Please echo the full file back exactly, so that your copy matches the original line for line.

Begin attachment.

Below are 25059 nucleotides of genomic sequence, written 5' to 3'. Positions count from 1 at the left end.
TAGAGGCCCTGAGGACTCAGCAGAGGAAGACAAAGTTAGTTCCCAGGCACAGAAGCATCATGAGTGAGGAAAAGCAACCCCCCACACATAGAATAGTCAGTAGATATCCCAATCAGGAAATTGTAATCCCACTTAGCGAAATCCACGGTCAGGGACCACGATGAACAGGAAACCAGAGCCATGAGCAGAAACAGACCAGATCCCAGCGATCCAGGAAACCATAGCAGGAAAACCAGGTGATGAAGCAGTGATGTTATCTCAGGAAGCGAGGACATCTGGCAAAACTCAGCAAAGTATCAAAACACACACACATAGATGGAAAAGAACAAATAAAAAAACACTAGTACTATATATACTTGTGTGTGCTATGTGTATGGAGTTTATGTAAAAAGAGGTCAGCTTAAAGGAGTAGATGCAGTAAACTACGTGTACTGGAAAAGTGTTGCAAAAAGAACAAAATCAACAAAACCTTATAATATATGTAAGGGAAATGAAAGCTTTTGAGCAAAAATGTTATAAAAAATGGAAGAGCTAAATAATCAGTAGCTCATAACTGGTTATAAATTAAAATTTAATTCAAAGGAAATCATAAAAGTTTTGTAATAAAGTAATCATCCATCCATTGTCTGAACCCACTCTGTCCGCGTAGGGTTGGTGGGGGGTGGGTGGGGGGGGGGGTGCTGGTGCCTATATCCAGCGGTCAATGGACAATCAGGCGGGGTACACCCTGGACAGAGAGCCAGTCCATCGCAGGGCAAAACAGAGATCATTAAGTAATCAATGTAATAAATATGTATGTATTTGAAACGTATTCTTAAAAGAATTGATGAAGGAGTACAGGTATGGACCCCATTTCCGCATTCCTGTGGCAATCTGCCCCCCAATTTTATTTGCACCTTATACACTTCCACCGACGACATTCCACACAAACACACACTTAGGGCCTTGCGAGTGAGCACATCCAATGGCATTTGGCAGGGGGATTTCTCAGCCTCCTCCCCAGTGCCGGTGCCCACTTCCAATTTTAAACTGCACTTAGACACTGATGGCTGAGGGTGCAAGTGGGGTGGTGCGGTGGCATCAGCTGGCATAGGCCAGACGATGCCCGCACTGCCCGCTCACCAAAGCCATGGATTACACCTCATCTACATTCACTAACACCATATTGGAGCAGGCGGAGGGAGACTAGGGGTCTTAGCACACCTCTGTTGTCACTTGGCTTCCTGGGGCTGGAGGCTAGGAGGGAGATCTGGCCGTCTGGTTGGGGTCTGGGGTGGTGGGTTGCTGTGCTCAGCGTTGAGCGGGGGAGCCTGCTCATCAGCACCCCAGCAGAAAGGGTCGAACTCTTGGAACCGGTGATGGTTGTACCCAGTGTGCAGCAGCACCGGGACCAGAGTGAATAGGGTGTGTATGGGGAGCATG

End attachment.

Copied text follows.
Below are 25059 nucleotides of genomic sequence, written 5' to 3'. Positions count from 1 at the left end.
TAGAGGCCCTGAGGACTCAGCAGAGGAAGACAAAGTTAGTTCCCAGGCACAGAAGCATCATGAGTGAGGAAAAGCAACCCCCCACACATAGAATAGTCAGTAGATATCCCAATCAGGAAATTGTAATCCCACTTAGCGAAATCCACGGTCAGGGACCACGATGAACAGGAAACCAGAGCCATGAGCAGAAACAGACCAGATCCCAGCGATCCAGGAAACCATAGCAGGAAAACCAGGTGATGAAGCAGTGATGTTATCTCAGGAAGCGAGGACATCTGGCAAAACTCAGCAAAGTATCAAAACACACACACATAGATGGAAAAGAACAAATAAAAAAACACTAGTACTATATATACTTGTGTGTGCTATGTGTATGGAGTTTATGTAAAAAGAGGTCAGCTTAAAGGAGTAGATGCAGTAAACTACGTGTACTGGAAAAGTGTTGCAAAAAGAACAAAATCAACAAAACCTTATAATATATGTAAGGGAAATGAAAGCTTTTGAGCAAAAATGTTATAAAAAATGGAAGAGCTAAATAATCAGTAGCTCATAACTGGTTATAAATTAAAATTTAATTCAAAGGAAATCATAAAAGTTTTGTAATAAAGTAATCATCCATCCATTGTCTGAACCCACTCTGTCCGCGTAGGGTTGGTGGGGGGTGGGTGGGGGGGGGGGTGCTGGTGCCTATATCCAGCGGTCAATGGACAATCAGGCGGGGTACACCCTGGACAGAGAGCCAGTCCATCGCAGGGCAAAACAGAGATCATTAAGTAATCAATGTAATAAATATGTATGTATTTGAAACGTATTCTTAAAAGAATTGATGAAGGAGTACAGGTATGGACCCCATTTCCGCATTCCTGTGGCAATCTGCCCCCCAATTTTATTTGCACCTTATACACTTCCACCGACGACATTCCACACAAACACACACTTAGGGCCTTGCGAGTGAGCACATCCAATGGCATTTGGCAGGGGGATTTCTCAGCCTCCTCCCCAGTGCCGGTGCCCACTTCCAATTTTAAACTGCACTTAGACACTGATGGCTGAGGGTGCAAGTGGGGTGGTGCGGTGGCATCAGCTGGCATAGGCCAGACGATGCCCGCACTGCCCGCTCACCAAAGCCATGGATTACACCTCATCTACATTCACTAACACCATATTGGAGCAGGCGGAGGGAGACTAGGGGTCTTAGCACACCTCTGTTGTCACTTGGCTTCCTGGGGCTGGAGGCTAGGAGGGAGATCTGGCCGTCTGGTTGGGGTCTGGGGTGGTGGGTTGCTGTGCTCAGCGTTGAGCGGGGGAGCCTGCTCATCAGCACCCCAGCAGAAAGGGTCGAACTCTTGGAACCGGTGATGGTTGTACCCAGTGTGCAGCAGCACCGGGACCAGAGTGAATAGGGTGTGTATGGGGAGCATG